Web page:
My Cord Cutting Setup

This story needs context, so I will describe what I have, and why I need what I have.

My setup:

  1. [$75/mn] 200Mb/s cable internet access
  2. [$-10/mn] My own cable modem
  3. [$210] 3 channel router
  4. [$40] 1 HD (1080P Roku)
  5. [$90] 1 UHD HDR (4k Roku)
  6. [$12/mn] Hulu
  7. [$11/mn] Netflix
  8. [$25/mn] Sling Tv (blue option)
  9. [$12/mn] Amazon Prime Video
  10. [Free] Youtube

First question I think you might ask is why 200Mb/s on that internet connection. The reason is that we a 4K tv, 4 computers (1 is in effect a tv in our kitchen and 2 are for work), and a 2K tv. The work computers when on vpn which is often for my wire and I eat a lot of bandwidth. 100Mb/s is my cable providers basic rate, so we are only paying $10/mn extra for this. I feel this is balanced by us having our own cable modem which was easy to install. Using our own modem was a one time cost of $60, but it saves us $10 a month.

The next thing on my list is the router. This was not cheap, but I needed something that could handle the load of all of those devices. It has 3 channels, 2 at 5Ghz and one at 2Ghz. The high frequency channel has the faster data rate and supports the latest wifi protocols; the ones the Roku prefer and the computers prefer. Again, you do not need this beast of a router, or a mesh one, if you do not have a large number of TVs and computers that you expect to be in use at the same time.

There is more to consider when you buy a router. The size of your house and its layout matter as the further you are from the router the lower your data rate. So you want one with a lot of power, or a set of routers called a mesh network. My sub 2000 square foot home is fairly compact, and I put my router near the center of my house. My parents home is one level and more spread out. They use a mesh network. Since this is a significant cost,and you likely already have a router, I would suggest you test your wifi data rates that you currently have.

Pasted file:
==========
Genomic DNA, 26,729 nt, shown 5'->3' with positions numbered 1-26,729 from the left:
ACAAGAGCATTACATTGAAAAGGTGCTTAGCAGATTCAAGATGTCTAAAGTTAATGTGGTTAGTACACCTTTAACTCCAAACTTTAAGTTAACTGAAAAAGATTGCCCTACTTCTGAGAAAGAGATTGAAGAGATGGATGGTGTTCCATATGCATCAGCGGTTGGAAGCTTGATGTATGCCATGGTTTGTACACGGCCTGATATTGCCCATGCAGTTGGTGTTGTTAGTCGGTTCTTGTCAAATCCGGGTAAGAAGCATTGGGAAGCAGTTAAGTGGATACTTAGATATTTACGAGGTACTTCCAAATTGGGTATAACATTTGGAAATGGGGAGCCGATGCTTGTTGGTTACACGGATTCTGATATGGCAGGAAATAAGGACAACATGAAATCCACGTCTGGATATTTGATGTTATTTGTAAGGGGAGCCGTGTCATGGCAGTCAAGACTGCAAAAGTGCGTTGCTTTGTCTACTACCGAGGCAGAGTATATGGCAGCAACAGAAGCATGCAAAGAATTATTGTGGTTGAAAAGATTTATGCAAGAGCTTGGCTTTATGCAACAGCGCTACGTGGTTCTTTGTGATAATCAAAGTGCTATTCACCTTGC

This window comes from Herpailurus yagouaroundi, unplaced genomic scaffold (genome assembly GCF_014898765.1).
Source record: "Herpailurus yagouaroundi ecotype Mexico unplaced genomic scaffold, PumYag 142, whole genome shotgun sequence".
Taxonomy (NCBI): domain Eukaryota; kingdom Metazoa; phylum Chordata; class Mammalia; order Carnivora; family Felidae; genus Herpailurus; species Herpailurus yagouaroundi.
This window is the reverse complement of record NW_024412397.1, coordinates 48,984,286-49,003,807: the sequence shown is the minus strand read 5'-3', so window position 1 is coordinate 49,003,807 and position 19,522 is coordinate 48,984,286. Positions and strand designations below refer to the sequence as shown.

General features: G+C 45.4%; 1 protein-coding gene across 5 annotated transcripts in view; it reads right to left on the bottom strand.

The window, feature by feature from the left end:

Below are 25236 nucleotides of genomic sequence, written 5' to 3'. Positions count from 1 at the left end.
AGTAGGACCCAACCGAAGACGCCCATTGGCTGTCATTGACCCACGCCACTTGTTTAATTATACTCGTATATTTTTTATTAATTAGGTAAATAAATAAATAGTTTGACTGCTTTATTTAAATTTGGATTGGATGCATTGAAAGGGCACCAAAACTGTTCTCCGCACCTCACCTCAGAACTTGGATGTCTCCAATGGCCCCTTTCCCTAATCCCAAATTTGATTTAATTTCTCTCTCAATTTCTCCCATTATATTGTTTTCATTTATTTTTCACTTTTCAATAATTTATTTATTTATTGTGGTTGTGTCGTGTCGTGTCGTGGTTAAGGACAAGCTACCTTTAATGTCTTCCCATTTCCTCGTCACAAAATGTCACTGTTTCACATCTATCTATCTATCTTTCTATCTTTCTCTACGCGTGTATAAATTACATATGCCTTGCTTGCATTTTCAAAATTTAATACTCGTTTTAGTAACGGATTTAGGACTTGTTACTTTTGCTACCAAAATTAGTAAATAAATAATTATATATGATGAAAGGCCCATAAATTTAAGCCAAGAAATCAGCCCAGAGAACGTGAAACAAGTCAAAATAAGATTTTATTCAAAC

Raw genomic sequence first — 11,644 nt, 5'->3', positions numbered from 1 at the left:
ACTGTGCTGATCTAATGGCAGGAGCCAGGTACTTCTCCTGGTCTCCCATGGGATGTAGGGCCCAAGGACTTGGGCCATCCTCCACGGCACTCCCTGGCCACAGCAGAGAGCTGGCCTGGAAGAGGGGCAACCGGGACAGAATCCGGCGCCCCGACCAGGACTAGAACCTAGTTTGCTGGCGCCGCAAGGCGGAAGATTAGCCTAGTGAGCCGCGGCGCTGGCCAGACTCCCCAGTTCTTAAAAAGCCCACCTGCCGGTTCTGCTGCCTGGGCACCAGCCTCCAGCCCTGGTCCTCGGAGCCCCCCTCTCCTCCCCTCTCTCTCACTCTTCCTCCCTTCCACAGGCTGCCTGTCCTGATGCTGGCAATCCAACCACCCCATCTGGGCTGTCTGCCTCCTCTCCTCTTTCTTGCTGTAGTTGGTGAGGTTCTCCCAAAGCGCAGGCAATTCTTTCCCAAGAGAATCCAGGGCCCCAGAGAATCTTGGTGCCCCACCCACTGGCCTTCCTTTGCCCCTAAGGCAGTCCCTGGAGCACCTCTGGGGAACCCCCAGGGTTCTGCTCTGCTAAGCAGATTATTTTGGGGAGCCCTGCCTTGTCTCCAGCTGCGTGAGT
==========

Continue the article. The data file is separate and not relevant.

To test your current wifi data rates, you can wither use a laptop and check the speed of your connection. Another way is to do the same with your smart phone. The app I use with my Android phone is Wifi Analyzer.   Anyway, place the laptop or phone near where your tvs are and see if the speed is good enough for the 4k or 2k/1080p tv. Bit rates of 25Mb/s and 5Mb/s are what most sites I have searched say you need for those two types of tvs. You may not need a new router, and or you will be able to tell if one router is good enough in the center, or a mesh network.  Tom’s Hardware does a great job of helping you figure out which one you need.

For your TVs, if your TV is not a smart TV where it offers applications for you to run, then you will need a Roku or some other streaming device.  I recommend Roku simply because I used them before I bought them at a friend’s house, and I did find their interface to be the best for me.  I suggest you try before you buy, but I can’t recommend another option since I don’t own one.

The next step is actually what I think you should do first, figure out what channels you want, need, and can live without. Then you need to look at the various streaming services.  Hulu, Youtube, SlingTv, and many others are available for various prices with various channel lineup.  They change over time.  I suggest you Search “streaming tv lineup comparison”, and find a recent comparison.  That will be where you can figure out what option is best for you for live TV, if you need it at all.  I like the New York Yankees, and Sling Blue has the Yes Network.  They also have access to other regional networks, and the other streaming networks have access to various ones.  I suggest you find the best one for you.

After that, then it’s all about the streaming networks which includes Hulu again, as well as Netflix, and many others.  The content on each changes over time, but so can you add or remove them at any time.  Many people buy one for the duration of a season or long enough to watch shows you like.